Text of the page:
Egypt has been ranked as “the country second most at risk of a debt crisis” after war-torn Ukraine, according to an analysis by Bloomberg. Official data showed that, taking into account public debt, interest costs and yield on dollar bonds, Egypt’s economy was the most at risk in the Middle East and second in the world.
According to Bloomberg, Tunisia, Bahrain and Jordan ranked respectively after Egypt as the most at risk of debt crisis in the Arab world.
Commenting on the report, political economist and Deputy Director of the Tahrir Institute for Middle East Policy, Timothy Kaldas, said, “Ukraine was invaded by the Russian army, while the Egyptian economy was invaded by its [own] army.”
Official figures showed on Sunday that annual inflation in Egypt reached a new record of 39.7 per cent in August, up from 38.2 per cent in July. By early this year, the Egyptian pound had lost half of its exchange value against the US dollar. Since March 2022, Egypt has reduced the exchange rate of the pound three times, from an average of 15.7 pounds against one dollar, to 30.9 pounds.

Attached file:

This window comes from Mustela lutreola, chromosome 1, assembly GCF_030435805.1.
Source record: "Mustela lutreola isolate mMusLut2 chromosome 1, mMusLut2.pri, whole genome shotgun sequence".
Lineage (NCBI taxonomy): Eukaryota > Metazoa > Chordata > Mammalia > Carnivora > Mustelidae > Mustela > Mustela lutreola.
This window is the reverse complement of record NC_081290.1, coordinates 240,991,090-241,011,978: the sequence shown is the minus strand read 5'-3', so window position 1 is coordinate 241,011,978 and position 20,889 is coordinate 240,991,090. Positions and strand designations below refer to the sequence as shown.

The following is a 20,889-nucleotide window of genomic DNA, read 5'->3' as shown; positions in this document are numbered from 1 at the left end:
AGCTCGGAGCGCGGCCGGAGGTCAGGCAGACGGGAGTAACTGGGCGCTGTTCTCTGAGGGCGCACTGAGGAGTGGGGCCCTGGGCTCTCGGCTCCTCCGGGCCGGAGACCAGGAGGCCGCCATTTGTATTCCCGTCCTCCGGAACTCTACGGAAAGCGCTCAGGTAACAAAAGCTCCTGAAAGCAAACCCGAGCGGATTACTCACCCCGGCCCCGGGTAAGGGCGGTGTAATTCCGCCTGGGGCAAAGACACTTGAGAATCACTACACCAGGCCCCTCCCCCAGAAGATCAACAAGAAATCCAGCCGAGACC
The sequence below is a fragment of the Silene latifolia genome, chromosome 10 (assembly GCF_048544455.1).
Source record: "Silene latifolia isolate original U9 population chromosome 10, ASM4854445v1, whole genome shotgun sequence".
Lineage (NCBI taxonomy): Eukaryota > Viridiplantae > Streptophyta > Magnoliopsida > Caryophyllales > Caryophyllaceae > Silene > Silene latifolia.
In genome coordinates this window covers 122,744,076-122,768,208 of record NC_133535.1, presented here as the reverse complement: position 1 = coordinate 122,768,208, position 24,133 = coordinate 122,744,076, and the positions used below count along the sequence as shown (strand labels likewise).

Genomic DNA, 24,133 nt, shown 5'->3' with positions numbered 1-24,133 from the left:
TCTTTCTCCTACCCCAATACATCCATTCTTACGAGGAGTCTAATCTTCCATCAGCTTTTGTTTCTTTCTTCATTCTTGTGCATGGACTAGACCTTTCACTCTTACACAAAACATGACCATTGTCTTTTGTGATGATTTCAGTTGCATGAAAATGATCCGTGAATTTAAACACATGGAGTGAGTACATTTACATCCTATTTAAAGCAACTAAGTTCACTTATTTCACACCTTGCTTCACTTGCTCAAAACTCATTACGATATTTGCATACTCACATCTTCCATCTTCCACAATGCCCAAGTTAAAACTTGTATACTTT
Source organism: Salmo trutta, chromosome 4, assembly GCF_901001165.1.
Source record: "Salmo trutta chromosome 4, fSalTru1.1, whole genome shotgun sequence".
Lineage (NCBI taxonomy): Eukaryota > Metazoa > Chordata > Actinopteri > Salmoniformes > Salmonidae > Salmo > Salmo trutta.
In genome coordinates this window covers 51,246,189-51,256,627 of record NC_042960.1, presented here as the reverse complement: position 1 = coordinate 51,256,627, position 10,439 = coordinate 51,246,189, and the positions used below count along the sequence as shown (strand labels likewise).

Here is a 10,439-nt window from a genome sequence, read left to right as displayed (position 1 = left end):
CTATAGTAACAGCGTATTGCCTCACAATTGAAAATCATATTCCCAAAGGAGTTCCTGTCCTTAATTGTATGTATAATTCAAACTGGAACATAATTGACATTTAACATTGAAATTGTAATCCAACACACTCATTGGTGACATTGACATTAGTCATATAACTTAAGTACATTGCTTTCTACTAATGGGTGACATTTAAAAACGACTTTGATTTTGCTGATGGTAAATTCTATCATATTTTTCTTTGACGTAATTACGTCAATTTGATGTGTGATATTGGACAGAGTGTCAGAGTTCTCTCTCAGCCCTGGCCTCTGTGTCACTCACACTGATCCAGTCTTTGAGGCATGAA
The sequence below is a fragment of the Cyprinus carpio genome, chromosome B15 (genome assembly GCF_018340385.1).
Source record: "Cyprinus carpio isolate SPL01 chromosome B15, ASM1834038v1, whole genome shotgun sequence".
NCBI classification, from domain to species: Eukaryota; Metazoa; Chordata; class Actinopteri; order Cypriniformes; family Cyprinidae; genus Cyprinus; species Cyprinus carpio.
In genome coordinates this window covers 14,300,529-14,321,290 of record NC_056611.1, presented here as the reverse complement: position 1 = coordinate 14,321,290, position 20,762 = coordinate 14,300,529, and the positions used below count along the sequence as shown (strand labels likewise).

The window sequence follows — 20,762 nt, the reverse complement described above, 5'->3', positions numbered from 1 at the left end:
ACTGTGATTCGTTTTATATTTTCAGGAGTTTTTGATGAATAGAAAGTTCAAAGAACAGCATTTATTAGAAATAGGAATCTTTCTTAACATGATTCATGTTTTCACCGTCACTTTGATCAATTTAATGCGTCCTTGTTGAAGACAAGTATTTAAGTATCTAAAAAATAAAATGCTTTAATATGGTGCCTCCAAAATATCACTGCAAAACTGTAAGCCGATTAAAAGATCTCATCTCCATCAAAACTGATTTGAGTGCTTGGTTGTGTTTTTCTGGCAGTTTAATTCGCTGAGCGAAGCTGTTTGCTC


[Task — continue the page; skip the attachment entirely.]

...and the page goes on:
Local markets in Egypt are still affected by the decline in the exchange rate of the pound against the dollar. This is reflected in import prices and the high cost of local products.
As well as an increase in the inflation rate of 1.6 per cent over the figure in July, consumer prices recorded the highest values in more than 40 years in August, according to Egypt’s National Statistics organisation.